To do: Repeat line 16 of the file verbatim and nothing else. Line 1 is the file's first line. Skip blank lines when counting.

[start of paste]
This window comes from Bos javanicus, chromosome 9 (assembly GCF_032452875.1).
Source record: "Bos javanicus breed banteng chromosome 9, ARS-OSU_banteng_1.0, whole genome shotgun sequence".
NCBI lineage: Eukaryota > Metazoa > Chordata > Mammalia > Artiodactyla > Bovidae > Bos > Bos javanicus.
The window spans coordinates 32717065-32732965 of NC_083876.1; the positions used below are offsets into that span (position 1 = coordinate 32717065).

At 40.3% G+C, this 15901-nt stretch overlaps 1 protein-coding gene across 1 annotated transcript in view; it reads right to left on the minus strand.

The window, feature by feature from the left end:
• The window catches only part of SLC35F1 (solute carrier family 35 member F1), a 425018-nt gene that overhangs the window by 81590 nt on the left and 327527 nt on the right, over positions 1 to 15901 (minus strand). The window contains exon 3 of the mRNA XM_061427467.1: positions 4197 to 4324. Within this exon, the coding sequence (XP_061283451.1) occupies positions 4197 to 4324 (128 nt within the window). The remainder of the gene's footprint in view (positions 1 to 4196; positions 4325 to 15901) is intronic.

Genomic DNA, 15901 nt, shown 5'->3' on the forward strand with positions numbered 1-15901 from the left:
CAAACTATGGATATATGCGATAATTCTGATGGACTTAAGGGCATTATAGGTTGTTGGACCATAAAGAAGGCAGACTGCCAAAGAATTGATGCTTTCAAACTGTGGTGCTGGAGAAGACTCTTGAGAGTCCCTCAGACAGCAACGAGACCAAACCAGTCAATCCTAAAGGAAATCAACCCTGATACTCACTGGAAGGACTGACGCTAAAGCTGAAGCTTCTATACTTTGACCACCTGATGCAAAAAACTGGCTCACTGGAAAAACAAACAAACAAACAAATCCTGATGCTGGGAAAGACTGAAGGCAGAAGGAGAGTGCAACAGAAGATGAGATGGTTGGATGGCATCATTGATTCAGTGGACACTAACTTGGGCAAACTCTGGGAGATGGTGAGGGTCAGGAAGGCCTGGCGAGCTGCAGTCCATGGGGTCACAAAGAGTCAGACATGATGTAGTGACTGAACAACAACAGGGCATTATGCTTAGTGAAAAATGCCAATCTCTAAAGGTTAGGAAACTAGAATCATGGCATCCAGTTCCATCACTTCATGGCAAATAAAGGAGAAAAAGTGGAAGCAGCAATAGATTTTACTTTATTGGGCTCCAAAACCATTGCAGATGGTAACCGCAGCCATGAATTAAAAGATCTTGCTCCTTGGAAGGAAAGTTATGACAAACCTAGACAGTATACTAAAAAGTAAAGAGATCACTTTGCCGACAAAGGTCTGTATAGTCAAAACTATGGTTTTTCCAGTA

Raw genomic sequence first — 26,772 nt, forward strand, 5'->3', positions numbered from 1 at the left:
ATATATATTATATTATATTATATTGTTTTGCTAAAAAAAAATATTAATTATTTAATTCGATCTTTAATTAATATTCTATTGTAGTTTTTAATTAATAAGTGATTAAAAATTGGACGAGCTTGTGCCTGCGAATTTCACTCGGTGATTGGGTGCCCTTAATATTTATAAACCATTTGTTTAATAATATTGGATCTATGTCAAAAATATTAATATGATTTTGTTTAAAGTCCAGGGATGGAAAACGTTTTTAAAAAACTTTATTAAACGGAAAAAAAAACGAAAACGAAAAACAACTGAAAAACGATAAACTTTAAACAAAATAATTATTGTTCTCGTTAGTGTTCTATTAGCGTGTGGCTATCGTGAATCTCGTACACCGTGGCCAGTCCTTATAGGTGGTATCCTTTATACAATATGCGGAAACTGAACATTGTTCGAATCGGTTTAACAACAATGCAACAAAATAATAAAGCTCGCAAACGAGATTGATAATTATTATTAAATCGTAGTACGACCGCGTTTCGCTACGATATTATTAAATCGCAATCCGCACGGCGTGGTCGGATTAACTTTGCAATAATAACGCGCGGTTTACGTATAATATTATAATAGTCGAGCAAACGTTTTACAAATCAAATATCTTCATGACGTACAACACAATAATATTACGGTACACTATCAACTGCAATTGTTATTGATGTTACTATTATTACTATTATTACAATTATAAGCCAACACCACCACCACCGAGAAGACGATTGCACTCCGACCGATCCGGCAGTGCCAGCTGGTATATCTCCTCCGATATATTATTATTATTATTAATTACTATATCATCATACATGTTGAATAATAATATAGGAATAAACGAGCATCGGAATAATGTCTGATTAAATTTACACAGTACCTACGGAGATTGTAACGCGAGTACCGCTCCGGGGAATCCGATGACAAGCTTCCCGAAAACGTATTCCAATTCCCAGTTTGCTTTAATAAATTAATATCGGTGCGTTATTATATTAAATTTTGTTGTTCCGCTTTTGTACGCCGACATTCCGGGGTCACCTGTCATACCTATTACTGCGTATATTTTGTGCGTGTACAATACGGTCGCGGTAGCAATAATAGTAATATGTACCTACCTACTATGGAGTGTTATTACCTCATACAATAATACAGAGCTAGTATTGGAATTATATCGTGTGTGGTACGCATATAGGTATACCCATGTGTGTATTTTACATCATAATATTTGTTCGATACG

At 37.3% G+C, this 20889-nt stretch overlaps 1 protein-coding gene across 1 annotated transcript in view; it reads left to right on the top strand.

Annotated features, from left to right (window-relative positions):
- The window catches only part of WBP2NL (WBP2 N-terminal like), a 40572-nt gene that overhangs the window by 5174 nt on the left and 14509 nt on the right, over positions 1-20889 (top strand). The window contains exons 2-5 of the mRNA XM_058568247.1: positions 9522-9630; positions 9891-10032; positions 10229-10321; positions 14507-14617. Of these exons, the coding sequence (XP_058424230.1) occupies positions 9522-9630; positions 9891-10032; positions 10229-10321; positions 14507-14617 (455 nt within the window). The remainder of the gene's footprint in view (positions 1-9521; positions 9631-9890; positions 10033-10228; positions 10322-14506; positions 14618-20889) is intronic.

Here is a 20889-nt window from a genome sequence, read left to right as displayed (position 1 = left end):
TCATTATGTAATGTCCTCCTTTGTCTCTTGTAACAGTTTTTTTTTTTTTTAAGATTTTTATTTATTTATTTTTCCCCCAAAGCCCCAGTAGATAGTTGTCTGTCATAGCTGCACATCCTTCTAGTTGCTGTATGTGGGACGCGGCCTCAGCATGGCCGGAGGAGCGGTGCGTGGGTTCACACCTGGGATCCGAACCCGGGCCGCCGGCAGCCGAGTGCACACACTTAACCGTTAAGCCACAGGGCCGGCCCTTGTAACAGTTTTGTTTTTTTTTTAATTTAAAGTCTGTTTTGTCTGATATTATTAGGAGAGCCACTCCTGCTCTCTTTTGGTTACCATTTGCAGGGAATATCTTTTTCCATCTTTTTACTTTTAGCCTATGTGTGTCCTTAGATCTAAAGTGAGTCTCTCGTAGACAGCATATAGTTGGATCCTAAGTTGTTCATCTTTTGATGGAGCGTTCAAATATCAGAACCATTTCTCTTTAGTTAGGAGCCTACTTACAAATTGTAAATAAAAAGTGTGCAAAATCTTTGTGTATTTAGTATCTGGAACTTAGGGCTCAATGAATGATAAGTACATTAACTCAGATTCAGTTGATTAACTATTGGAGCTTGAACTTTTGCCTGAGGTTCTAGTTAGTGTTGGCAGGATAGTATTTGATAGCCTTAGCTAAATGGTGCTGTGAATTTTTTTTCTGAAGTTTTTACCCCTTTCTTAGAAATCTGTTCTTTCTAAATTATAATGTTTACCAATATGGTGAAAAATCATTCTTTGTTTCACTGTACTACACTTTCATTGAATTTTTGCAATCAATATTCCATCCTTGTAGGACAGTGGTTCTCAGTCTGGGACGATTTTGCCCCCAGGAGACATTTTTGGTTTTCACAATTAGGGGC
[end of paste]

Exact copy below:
TCATTATGTAATGTCCTCCTTTGTCTCTTGTAACAGTTTTTTTTTTTTTTAAGATTTTTATTTATTTATTTTTCCCCCAAAGCCCCAGTAGATAGTTGTCTGTCATAGCTGCACATCCTTCTAGTTGCTGTATGTGGGACGCGGCCTCAGCATGGCCGGAGGAGCGGTGCGTGGGTTCACACCTGGGATCCGAACCCGGGCCGCCGGCAGCCGAGTGCACACACTTAACCGTTAAGCCACAGGGCCGGCCCTTGTAACAGTTTTGTTTTTTTTTTAATTTAAAGTCTGTTTTGTCTGATATTATTAGGAGAGCCACTCCTGCTCTCTTTTGGTTACCATTTGCAGGGAATATCTTTTTCCATCTTTTTACTTTTAGCCTATGTGTGTCCTTAGATCTAAAGTGAGTCTCTCGTAGACAGCATATAGTTGGATCCTAAGTTGTTCATCTTTTGATGGAGCGTTCAAATATCAGAACCATTTCTCTTTAGTTAGGAGCCTACTTACAAATTGTAAATAAAAAGTGTGCAAAATCTTTGTGTATTTAGTATCTGGAACTTAGGGCTCAATGAATGATAAGTACATTAACTCAGATTCAGTTGATTAACTATTGGAGCTTGAACTTTTGCCTGAGGTTCTAGTTAGTGTTGGCAGGATAGTATTTGATAGCCTTAGCTAAATGGTGCTGTGAATTTTTTTTCTGAAGTTTTTACCCCTTTCTTAGAAATCTGTTCTTTCTAAATTATAATGTTTACCAATATGGTGAAAAATCATTCTTTGTTTCACTGTACTACACTTTCATTGAATTTTTGCAATCAATATTCCATCCTTGTAGGACAGTGGTTCTCAGTCTGGGACGATTTTGCCCCCAGGAGACATTTTTGGTTTTCACAATTAGGGGC